“The story you have to convince yourselves of is that Hamas is the real occupier of the Gaza Strip, not Israel,” Samia told reporters.

One reason for scapegoating Israel stems, in part, from IDF security measures that ban the import of “dual use” items into Gaza that could be used for military purposes, says Paul Rivlin, a senior researcher at the Moshe Dayan Center for Middle East and African Studies at Tel Aviv University, in a new research report.

Rivlin made mention of the October 2014 Cairo conference, where foreign donors pledged $3.5 billion to repair war damages. By 2016, only $1.796 billion had been disbursed, and of this amount, just $670 million was allocated to priorities listed in the Gaza Recovery Framework. Hamas has spent $120 million since the end of Operation Protective Edge in 2014 constructing tunnels designed for attacking Israel and for smuggling. It also spends $100 million a month on salaries to Hamas officials.

The World Bank reports unemployment in Gaza has reached 27% among males, 58% among youths, and that 80% of Gaza residents receive some form of aid.

The Palestinian Authority provides some of that aid, in its effort to retain some leverage in the territory. However, in April, the PA tightened the screws on Hamas, informing Israel it would no longer reimburse Israel for the electricity that Israel supplies to Gaza. Israel has cut its supply accordingly, leading to major power disruptions that have left Gaza a sweaty mess in an early summer heat wave that has engulfed the Middle East.

None of this seems to be making an impression on Hamas.

Before President Trump visited the region in May, Hamas’s newly elected political leader Yehiyeh Sinwar indicated his organization might recognize Israel along the 1967 borders. This is the same Yehiyeh Sinwar whom Israel sentenced to four life terms in 1999 for murdering Palestinian collaborators, and for his role in killing two Israeli soldiers. Sinwar was freed in the 2011 prisoner swap that brought Gilad Shalit back home.

“After many years in jail, Sinwar understands that to lead, he needs to be a diplomat and not just a terrorist,” says Dr. Ronni Shaked, a former Shin Bet commander who today serves as the Middle East and Islam Research Unit Coordinator at Hebrew University’s Truman Research Institute. “This is an intractable conflict. Hamas is not giving up Gaza, not to Abu Mazen, not to Egypt, and not to Israel. They will fight to keep it.”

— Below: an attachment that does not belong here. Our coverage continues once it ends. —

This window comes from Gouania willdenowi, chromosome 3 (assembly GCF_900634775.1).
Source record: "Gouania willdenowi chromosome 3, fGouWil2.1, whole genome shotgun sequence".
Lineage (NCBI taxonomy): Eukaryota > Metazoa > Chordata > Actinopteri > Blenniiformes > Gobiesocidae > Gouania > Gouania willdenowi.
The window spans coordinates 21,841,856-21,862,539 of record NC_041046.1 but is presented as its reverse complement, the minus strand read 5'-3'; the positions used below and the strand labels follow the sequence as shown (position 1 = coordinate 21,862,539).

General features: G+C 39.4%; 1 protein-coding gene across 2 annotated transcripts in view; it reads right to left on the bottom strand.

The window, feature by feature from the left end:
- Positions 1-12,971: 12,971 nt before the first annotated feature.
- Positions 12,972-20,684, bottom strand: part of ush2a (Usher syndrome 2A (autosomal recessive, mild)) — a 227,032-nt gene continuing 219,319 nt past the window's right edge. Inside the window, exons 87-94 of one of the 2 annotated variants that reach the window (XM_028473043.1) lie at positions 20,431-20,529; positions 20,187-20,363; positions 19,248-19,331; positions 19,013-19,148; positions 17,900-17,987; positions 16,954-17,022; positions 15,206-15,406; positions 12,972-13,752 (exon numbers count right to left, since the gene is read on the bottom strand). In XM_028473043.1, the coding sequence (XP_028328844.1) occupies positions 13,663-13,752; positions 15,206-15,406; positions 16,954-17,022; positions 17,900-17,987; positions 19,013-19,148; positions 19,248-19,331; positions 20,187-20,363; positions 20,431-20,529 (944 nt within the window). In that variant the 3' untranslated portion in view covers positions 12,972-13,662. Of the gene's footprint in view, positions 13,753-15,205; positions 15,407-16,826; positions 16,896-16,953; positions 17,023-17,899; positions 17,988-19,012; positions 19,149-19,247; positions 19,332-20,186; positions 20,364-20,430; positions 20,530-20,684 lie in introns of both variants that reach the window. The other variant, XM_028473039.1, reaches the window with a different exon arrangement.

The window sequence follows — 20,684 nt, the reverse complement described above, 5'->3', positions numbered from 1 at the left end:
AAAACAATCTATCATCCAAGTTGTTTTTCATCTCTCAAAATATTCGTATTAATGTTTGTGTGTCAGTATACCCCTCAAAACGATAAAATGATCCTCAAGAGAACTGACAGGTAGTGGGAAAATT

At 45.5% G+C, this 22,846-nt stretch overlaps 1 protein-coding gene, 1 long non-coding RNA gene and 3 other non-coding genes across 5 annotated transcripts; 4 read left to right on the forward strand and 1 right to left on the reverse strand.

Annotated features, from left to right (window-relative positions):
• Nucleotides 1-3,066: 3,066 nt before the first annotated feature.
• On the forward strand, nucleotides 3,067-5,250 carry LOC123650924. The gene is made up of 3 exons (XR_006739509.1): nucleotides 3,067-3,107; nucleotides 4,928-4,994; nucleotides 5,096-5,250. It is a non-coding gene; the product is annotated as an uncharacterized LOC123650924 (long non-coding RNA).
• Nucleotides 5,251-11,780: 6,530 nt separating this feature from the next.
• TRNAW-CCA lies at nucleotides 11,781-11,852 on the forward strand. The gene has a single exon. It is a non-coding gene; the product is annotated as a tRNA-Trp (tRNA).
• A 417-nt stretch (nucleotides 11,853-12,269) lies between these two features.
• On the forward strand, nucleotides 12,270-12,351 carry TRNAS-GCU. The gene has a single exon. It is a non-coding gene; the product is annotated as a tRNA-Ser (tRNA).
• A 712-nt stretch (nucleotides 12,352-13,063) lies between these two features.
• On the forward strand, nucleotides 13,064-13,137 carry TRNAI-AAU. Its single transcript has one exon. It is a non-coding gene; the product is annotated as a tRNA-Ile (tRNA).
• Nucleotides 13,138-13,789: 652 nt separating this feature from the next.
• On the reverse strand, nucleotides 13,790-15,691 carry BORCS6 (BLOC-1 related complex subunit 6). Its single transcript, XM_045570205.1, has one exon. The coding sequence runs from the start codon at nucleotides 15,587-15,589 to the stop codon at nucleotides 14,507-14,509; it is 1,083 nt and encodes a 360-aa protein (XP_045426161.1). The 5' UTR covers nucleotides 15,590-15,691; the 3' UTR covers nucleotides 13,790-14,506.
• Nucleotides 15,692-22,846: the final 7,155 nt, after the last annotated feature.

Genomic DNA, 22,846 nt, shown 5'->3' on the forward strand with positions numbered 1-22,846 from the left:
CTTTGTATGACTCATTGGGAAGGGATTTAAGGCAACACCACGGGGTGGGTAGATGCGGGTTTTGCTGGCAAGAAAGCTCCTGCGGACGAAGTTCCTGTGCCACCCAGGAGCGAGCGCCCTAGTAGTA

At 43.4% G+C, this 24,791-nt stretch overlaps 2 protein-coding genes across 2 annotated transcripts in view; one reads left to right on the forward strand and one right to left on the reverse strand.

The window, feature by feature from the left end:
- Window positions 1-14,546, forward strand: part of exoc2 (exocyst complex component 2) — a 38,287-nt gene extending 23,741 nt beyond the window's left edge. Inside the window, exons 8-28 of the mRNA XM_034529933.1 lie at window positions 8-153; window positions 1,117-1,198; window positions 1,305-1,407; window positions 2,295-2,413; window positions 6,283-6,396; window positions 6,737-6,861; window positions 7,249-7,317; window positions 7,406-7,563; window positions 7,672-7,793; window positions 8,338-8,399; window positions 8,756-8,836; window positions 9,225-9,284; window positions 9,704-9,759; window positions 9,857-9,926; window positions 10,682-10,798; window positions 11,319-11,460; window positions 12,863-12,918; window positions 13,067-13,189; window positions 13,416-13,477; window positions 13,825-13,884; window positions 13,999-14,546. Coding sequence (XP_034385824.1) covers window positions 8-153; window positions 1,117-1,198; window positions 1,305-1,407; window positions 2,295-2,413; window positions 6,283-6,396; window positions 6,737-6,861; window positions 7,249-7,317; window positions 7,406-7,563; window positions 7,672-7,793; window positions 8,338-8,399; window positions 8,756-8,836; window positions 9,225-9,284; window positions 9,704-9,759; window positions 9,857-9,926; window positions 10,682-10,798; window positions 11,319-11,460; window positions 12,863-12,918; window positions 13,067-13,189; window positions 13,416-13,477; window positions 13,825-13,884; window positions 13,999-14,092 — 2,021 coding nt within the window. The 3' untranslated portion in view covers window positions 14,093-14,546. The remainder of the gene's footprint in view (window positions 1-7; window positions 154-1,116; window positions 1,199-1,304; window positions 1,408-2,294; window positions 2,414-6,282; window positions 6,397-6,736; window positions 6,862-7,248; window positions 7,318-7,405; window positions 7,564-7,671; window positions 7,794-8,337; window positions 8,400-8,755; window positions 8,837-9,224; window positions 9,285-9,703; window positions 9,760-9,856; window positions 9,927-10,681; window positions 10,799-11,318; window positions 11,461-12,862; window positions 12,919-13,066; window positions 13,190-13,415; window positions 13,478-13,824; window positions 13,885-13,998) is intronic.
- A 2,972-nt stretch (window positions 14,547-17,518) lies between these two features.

If Sinwar’s tweak of the Hamas manifesto was a cynical move at getting attention from President Trump, Samia is hoping that Trump is too smart to bite, but one aspect of Trump’s visit concerned him.

Aside from his Cairo experience, Samia was assigned to Iran in 1978 as part of a special IDF force, just before the 1979 takeover of Iran by the Islamic revolutionary government that rules it today. Samia saw firsthand how the Carter administration ignored the advice of other Western intelligence services, who were trying to prevent Iran’s revolutionary leader in exile, Ayatollah Khomeini, from returning home to take control on the ground.

“I see the same thing with the new regime in the US,” Samia said. “What were the headlines of Trump’s visit? Deals — $300 billion in arms for Saudi Arabia. He came for business, to sell US merchandise to the Arabs.

“With all the respect we have for the US as a great superpower, at the end of the day, it’s the leaders of the State of Israel that have to make the decisions in the interests of the State of Israel. Even if Trump comes here for two weeks, not two days, he won’t be able to bring the sides any closer to peace.” (Originally featured in Mishpacha, Issue 668)